Taken together, these findings strongly suggest that we – as parents, educators, coaches, as a society – should stop praising people’s so-called natural talents and abilities, and instead praise learners’ effort. People are more likely to persist in learning something if they know that such learning is a direct result of hard work and persistence. On the other hand, praising intelligence or abilities, while well-intentioned, can lead to unproductive labeling.

As Carol Dweck said:

“Don’t do that. Don’t get students so invested in these labels that they care

more about keeping the label than about learning”.

Here are some examples by Dr. Dweck of effective praising for effort and express positive views on challenges (for the full article please visit The Secret to Raising Smart Kids):

  • You did a good job drawing. I like the detail you added to the people’s faces.
  • You really studied for your social studies test. You read the material over several times, outlined it and tested yourself on it. It really worked!
  • I like the way you tried a lot of different strategies on that math problem until you finally got it.
  • That was a hard English assignment, but you stuck with it until you got it done. You stayed at your desk and kept your concentration. That’s great!
  • I like that you took on that challenging project for your science class. It will take a lot of work—doing the research, designing the apparatus, making the parts and building it. You are going to learn a lot of great things
  • Boy, this is hard—this is fun.
  • Oh, sorry, that was too easy—no fun. Let’s do something more challenging that you can learn from.
  • Let’s all talk about what we struggled with today and learned from. I’ll go first.
  • Mistakes are so interesting. Here’s a wonderful mistake.
  • Let’s see what we can learn from it.
About the Author

Saskia Giebl has an extensive background in both business management and human learning and memory. Saskia is currently working with Drs. Robert A. Bjork and Elizabeth Ligon Bjork at the University of California, Los Angeles (UCLA, GO BRUINS!).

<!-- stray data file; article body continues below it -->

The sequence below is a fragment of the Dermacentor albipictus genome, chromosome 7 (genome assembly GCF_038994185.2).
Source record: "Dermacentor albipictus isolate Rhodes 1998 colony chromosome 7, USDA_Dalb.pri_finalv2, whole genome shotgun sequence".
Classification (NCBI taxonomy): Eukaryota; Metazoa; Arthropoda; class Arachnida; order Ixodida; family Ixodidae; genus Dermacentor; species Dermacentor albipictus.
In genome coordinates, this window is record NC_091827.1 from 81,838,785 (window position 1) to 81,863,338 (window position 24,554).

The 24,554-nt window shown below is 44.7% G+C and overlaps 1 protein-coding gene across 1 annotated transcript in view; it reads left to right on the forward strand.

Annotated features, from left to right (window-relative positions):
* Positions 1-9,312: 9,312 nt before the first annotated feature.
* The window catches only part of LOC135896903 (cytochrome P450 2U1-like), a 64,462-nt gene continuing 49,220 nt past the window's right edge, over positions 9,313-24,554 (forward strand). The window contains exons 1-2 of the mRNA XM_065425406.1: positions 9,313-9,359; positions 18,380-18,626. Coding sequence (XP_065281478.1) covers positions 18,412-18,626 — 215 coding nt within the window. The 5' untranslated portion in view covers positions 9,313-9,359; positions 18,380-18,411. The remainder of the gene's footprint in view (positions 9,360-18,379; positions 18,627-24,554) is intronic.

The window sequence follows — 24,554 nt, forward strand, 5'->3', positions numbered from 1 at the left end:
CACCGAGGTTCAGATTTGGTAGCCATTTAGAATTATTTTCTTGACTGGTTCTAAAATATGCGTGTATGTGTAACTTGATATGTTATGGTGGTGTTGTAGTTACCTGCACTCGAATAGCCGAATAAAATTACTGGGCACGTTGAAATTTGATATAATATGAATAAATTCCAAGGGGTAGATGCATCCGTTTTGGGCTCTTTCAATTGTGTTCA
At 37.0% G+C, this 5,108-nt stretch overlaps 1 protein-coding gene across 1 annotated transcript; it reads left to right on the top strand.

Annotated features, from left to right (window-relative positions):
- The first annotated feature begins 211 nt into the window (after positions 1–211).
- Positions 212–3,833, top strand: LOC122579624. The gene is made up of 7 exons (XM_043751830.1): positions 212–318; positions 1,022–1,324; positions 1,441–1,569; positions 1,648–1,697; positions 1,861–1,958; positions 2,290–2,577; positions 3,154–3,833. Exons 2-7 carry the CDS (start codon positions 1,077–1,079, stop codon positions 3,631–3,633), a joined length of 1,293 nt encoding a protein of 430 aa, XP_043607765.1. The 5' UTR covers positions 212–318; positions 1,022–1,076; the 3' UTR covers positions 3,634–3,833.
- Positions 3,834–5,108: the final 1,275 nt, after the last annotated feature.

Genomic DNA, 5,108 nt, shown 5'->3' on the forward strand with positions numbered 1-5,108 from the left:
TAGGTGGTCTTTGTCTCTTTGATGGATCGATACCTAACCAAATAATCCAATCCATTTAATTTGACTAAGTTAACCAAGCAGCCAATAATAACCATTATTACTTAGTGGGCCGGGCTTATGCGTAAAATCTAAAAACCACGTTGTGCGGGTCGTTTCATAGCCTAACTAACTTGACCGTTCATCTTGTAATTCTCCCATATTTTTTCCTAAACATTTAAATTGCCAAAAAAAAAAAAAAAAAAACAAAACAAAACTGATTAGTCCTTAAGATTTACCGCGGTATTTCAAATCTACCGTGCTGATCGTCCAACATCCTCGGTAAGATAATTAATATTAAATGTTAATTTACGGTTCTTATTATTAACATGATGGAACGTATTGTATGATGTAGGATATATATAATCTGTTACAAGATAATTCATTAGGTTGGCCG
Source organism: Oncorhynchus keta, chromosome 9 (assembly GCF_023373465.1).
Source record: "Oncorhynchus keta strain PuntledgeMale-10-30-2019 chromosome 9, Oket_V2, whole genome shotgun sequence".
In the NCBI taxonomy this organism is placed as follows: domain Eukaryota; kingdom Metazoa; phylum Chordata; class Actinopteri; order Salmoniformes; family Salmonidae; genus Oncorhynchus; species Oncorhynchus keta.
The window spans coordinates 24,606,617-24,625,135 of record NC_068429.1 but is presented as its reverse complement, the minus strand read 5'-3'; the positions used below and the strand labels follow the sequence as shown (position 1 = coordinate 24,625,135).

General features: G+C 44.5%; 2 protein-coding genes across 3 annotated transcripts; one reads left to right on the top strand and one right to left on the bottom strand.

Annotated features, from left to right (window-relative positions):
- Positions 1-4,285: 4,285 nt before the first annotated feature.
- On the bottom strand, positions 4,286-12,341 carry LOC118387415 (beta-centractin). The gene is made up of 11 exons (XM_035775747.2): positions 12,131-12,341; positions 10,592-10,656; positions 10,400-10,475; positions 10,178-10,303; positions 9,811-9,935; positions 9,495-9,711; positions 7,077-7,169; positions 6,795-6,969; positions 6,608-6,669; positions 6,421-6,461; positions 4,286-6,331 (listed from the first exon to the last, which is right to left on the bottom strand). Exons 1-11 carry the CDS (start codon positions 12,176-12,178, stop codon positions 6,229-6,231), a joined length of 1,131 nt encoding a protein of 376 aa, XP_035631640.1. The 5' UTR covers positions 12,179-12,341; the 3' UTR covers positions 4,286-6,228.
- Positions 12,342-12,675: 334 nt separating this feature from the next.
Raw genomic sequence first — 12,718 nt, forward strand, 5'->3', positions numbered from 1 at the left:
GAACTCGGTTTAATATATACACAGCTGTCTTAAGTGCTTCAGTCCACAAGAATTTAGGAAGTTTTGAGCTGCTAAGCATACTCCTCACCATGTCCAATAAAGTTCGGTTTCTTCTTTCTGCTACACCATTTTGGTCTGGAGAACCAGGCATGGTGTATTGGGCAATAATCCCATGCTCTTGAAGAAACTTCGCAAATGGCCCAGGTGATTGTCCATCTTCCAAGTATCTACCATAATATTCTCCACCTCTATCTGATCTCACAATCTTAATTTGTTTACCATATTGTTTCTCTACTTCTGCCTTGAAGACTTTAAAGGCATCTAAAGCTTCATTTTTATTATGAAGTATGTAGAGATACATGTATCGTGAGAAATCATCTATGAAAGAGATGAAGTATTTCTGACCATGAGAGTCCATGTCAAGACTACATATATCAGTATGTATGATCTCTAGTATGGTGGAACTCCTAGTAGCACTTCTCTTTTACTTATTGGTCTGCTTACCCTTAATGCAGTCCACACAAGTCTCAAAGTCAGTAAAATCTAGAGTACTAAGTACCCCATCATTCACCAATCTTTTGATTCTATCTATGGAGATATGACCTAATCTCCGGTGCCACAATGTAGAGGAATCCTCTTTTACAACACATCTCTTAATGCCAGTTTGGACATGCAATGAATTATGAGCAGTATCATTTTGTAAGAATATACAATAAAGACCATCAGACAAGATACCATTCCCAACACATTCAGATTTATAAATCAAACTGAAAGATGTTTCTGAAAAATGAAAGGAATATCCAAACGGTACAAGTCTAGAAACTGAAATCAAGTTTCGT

Saskia’s research investigates how we can master lasting learning with particular focus on improving learning from the Internet and optimizing sports training with the help of the science of learning.

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In 2015, Cameron Broumand, an entrepreneur and father of three living in Los Angeles, stumbled upon a media article on the science of learning. After reading the piece, he realized that the valuable research findings in cognitive psychology and the learning sciences were almost entirely unknown to the public and, more surprisingly, to teachers. How could this be?! Broumand decided to find out, so he called Dr. Robert Bjork, a distinguished research professor at UCLA and one of the world’s leading experts in human learning and memory. After an insightful conversation with Dr. Bjork about the disconnect between research and practice, Broumand recognized an opportunity to improve our educational system. Shortly thereafter, he—along with Clement Mok, an award-winning designer and digital pioneer—founded the company, Lasting Learning. The goal of the company? To provide information to the public about how the science of learning can help transform and improve the way people teach and learn. Broumand asked learning scientists, Dr. Nick Soderstrom and Saskia Giebl, M.Sc. (both of whom were in Bjork’s lab at the time), to join the team. They happily agreed and, with the help of Carri O’Neill, have been giving talks, workshops, and webinars around the country ever since. The UCLA-Lasting Learning team has had the privilege to talk with thousands of teachers, coaches, parents, students, and athletes about how they can leverage the science of learning to enhance their educational practices. We look forward to talking with many more!